Termination for refusing flu jab upheld
The Fair Work Commission has rejected an unfair dismissal claim by an employee in an aged care facility who refused to have a mandatory influenza injection. The Commission determined that her refusal to have the injection resulted in the employee being unable to undertake the inherent requirements of her role and therefore provided a valid reason for her dismissal.
The employee had been engaged by a not-for-profit community aged care group in a receptionist administrative role as a permanent part-time employee working four days per week. She had been directly employed at the Imlay House facility since April 2013, with five years previous service at the same facility, engaged through a contracting agency.
Following the COVID-19 outbreak, the NSW government introduced stricter inoculation requirements for employees in aged care facilities concerning influenza injections.
The employer responded by advising all employees in writing that they would need to have the injection or not be permitted to attend for work. They were also advised that exemptions may be granted based upon “written evidence from your GP or specialist”. In previous years, they had offered free influenza injections to staff.
The employee voluntarily had influenza injections in April 2015 and April 2016. However, she claimed that following the second injection, she developed a severe skin inflammation that lasted for ten months. There was no evidence that she advised her employer of the condition or that she took sick leave absences as a result. She did not provide any definite medical evidence linking her condition to the injection. Indeed, at hearing, the employer provided expert evidence that it was improbable that her condition was linked to the injection (as she believed).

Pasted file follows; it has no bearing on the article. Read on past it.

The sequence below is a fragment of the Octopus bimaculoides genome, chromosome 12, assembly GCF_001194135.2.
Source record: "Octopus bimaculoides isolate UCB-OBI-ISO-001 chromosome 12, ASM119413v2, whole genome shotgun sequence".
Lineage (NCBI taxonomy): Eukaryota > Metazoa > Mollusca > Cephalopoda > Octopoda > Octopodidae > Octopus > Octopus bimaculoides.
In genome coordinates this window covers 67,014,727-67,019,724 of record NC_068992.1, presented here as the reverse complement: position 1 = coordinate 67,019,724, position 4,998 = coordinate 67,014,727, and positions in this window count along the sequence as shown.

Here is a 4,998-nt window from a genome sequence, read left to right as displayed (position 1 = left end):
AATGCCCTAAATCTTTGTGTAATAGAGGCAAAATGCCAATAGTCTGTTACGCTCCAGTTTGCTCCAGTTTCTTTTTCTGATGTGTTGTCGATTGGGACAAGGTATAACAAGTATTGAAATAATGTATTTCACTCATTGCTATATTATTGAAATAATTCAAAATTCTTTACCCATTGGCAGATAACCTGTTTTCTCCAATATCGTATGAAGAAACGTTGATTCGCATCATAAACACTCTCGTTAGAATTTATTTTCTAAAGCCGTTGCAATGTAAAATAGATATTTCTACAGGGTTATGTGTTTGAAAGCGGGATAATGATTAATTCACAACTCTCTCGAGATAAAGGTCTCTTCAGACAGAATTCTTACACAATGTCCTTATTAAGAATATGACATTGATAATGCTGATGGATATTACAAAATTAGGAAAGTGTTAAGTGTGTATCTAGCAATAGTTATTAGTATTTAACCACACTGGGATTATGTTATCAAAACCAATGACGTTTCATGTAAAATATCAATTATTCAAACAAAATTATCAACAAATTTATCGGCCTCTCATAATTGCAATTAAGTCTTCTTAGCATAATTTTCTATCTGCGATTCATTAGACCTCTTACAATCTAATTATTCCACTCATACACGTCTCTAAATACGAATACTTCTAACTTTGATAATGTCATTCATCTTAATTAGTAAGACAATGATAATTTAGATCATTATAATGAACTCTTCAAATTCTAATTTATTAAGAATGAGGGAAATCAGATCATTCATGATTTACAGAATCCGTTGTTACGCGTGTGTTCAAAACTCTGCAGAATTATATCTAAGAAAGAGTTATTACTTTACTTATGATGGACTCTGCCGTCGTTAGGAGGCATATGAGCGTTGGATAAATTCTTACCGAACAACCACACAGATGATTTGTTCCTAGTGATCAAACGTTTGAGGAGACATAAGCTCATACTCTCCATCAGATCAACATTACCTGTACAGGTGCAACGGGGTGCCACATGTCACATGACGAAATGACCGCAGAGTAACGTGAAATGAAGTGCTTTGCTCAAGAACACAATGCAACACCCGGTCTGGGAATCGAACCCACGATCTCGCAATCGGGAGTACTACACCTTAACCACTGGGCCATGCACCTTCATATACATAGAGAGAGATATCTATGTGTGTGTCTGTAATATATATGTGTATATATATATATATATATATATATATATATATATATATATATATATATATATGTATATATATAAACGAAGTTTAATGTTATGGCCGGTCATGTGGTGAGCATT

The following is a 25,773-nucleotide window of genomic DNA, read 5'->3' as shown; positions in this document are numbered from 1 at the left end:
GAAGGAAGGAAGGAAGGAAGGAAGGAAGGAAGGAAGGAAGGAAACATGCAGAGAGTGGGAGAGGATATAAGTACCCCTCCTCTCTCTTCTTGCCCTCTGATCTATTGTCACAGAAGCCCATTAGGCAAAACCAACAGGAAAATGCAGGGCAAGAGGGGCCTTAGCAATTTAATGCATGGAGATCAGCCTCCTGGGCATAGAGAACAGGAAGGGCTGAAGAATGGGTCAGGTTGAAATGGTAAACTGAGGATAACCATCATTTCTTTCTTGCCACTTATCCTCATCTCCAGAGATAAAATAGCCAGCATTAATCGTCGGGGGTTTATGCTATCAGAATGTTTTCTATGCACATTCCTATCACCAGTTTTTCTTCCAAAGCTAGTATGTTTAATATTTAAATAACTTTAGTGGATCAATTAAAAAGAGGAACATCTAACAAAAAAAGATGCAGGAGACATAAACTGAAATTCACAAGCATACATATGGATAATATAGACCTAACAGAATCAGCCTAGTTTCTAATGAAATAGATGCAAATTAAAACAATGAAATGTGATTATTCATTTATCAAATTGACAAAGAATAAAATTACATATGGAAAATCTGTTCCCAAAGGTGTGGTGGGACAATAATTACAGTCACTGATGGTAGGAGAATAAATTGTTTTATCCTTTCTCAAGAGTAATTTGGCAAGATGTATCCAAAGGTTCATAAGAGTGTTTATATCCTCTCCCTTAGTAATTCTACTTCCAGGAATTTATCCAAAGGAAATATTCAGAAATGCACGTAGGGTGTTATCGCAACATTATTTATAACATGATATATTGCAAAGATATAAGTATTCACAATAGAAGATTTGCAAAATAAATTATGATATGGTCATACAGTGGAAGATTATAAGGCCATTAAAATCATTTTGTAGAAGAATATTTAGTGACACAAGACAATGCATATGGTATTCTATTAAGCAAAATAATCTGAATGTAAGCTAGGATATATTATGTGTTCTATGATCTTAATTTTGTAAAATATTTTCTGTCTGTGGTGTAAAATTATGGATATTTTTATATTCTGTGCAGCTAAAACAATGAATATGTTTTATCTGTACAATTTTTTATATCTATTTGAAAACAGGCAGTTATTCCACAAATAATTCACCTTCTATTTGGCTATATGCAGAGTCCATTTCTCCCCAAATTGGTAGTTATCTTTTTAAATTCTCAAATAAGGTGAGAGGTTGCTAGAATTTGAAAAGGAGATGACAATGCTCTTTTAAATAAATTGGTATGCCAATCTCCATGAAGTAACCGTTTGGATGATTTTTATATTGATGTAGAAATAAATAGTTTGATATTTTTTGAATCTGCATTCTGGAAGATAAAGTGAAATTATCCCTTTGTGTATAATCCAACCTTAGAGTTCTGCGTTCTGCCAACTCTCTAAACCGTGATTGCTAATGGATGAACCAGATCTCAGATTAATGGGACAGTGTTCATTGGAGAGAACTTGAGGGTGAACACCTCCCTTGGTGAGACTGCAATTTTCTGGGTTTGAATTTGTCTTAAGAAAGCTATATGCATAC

In April 2020, the employer became aware that several employees were refusing to have the injection. The employer wrote to the receptionist advising her that following her refusal, she would be stood down from her position. She did provide some documentation from her treating doctors; however, none of them directly linked her condition to the injection. Following a series of meetings and letters between the parties, she was terminated effective from 6 July 2020.
Commissioner Donna McKenna, in her decision, acknowledged the right of the employee to make a personal choice to refuse the injection.
However, in refusing the injection,
“The applicant was unable to perform the inherent requirements of her job if she was not properly permitted to enter or remain at Imlay House absent having an up-to-date flu shot. That is, if the applicant could not enter Imlay House, she could not perform the (principally) receptionist role and other clerical inherent requirements of her position”.
Consequently, her application for unfair dismissal was dismissed.
For queries about mandating medical inoculations or other employment questions, please contact Dean Cameron at Workforce Advisory Lawyers – We Know Employment Law on 1300 WAL LAW, 0417 622 178 or via email to email@example.com
Disclaimer: This information is provided as general advice on workplace relations and employment law. It does not constitute legal advice, and it is always advisable to seek further information regarding specific workplace issues. Liability limited by a scheme approved under professional standards legislation.